|Catherine Berlin has launched Penning Berlin, a program
designed to teach persuasive writing. She is in the process of
publishing The Art of Storytelling for Lawyers and other Creative
|William Altreuter is teaching two courses at the State University
of New York at Buffalo. He is teaching a discovery course at the
John Lord O'Brian School of Law, and "Lawyers in Movies" for
media savvy undergraduates.
|From a recent letter:
"We [published] your article on Spas and Medi-Spas in the CMAA
Newsletter. I have excerpted a portion of an email from a CMAA
reader below. Thank you for the great article!
"What a great read – “Lessons on Operations and
Expectations.” I am the GM of a 3 year old, high-end, club on
Nantucket island. We have an 18,000sq ft. spa that recently
introduced facial enhancements and physical therapy (billed
right to insurance.). We belong to ISPA which assists with
regulations and standards but this was a great article that after
being underlined and highlighted got forwarded to our spa
Thanks and we look forward to more articles focusing on this
new and relatively unregulated industry."
A scriptwriter friend recently told me that lawyers have an
incredible writing ethic. It's true. We draft, compose, and edit,
and then do it all again the next day for most of our working lives.
The reward is usually limited to a postal notification of a win,
lose, or draw. Exclamation points and praise we get not so
much, so the change up is greatly appreciated. - CB
Spas and Medi-Spas: Lessons for Counsel on Operations and
Contact Catherine Berlin at
if you would like a copy
of the article.
ctors. The Jaeckle Award is the highest honor the Law
School can bestow and this year it went to Dean R. Nils
Olsen, who is stepping down after serving nine years.
Nearly a decade is a long tenure, and Olsen has been
an extremely popular dean. This was attested to by the
robust attendance at the event and the speakers and
presenters of the award. Erie County District Attorney
Frank Clark and Distinguished Service Professor
Charles Patrick Ewing both gave remarks, and the
Jaeckle Award was presented by University Provost
Satish Tripathi and University President John Simpson.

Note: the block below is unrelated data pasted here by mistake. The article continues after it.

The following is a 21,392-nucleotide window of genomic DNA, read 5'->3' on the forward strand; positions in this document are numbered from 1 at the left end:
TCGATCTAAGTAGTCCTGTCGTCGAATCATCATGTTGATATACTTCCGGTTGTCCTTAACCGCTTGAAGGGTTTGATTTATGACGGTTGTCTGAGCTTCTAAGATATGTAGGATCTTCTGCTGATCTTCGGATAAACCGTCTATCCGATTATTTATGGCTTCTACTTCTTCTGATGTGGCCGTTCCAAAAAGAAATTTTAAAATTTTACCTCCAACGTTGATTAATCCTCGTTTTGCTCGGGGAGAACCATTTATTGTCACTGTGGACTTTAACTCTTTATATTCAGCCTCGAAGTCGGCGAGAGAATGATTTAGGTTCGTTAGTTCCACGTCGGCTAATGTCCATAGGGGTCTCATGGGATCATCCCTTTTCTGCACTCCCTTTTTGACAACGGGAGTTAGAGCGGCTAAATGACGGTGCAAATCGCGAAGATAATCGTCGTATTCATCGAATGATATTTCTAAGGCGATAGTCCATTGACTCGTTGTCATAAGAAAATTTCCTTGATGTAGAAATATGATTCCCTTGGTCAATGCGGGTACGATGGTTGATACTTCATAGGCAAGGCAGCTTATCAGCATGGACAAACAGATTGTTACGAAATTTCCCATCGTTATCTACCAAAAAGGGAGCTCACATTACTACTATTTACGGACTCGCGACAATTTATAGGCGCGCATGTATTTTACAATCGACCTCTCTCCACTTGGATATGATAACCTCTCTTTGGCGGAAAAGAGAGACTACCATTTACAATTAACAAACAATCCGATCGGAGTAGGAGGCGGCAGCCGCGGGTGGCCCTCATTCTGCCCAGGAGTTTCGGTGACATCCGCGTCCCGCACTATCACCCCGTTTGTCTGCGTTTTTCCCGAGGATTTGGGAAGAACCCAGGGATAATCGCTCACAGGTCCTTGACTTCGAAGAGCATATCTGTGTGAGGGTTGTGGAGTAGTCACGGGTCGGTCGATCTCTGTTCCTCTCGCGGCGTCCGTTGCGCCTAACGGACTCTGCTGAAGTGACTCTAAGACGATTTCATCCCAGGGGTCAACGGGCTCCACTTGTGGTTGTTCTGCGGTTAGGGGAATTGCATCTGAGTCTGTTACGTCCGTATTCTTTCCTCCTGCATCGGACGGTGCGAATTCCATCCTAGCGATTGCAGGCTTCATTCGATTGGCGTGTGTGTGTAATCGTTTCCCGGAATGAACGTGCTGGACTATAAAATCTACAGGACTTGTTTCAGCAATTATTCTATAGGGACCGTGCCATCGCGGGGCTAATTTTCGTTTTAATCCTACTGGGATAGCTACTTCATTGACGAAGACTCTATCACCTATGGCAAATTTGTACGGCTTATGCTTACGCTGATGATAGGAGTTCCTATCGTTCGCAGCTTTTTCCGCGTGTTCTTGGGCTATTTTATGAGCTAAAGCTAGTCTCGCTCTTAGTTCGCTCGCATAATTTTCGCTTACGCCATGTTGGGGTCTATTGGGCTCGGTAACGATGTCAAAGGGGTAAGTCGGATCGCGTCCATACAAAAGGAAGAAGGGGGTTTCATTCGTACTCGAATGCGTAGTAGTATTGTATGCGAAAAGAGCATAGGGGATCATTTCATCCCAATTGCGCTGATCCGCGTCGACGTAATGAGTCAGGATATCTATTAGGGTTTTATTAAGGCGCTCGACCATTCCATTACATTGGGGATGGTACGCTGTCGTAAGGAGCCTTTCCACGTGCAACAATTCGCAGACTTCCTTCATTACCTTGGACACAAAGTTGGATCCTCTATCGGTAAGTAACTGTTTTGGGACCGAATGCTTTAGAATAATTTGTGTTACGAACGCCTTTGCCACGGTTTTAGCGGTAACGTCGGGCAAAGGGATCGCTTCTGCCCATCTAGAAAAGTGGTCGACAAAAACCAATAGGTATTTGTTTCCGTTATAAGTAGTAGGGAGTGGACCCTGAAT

Dean Olsen’s successor has not yet been determined.
(Ed: Photo via here, but with broken drivers. Not sure
who took the image of the Dean - on right - or who he
is with, but the obvious poke at privacy rights is too
good to pass up. Let us know who you are so we can
give credits, ask permission, or offer a tidy IP
WIL Connect: This past Monday, Nov., 12, Mary Penn
and I attended Women in Lodging: A View From the
Top, as part of the annual AH&LA conference. We had
a chance to meet Steve Porter, David Kong, and Geoff
Ballotti, along with the moderator, Barbara Annis.
Everything was made possible through the efforts of
Nancy Johnson, Chairperson of WIL Connect Executive
Council (pictured right), and Vice Chair Vicki Gordon.
In addition to introducing ourselves to some terrific
industry men and women happy to share a decade or
three worth of war stories, we had lunch with a small
group of hospitality students from San Diego State
University and then talked about the greening of the
industry with a Paul Smith College professor.
There are three webinars coming up quickly. Direct
anyone you believe might be interested to visit here for
"Hit the Kosher food section of the trade show," we had
been encouraged earlier in the day. "It's always the
best." It also had the longest line, so we worked our way
in from behind by first sampling organics and then the
offerings from Mexico. CB
We take full advantage of our membership in the
Academy of Hospitality Attorneys. Nothing like hotel
folk to arrange for excellent accommodations. This year
the fall meeting was in New Orleans, at the Royal
Sonesta Hotel (right). In addition to the solid
educational programs on liquor law liability, federal
regulation of private charter flights, labor and
management issues and other current topic in the
hospitality field we got to enjoy the paradoxical
sensation of feeling virtuous while enjoying the
hedonistic offerings of one of America's great cities.
I saw what it looked like on TV, but the full extent of the
devastation can only be understood by going there.
Amazingly, a city that was wiped off the map has come
back and everyone there wanted to make sure we
carried that message home. Everyone I met said, "You
tell the people at home that we are ready for them."
And they are. The music, the best food in North
America, and the rest of what makes New Orleans
unique is still there, a testament to why it was great in
the first place. Our luncheon speaker was the head of
the NOLA Convention and Business Bureau who said,
among other things, that nearly 40% of the city's
economy is based on tourism.
When you meet a New Orleanian they always ask,
"What did you have for diner last night?", so I guess
that's a place to start. Had a fine crawfish
etouffée, had a fantastic veal with crabmeat. Had a nice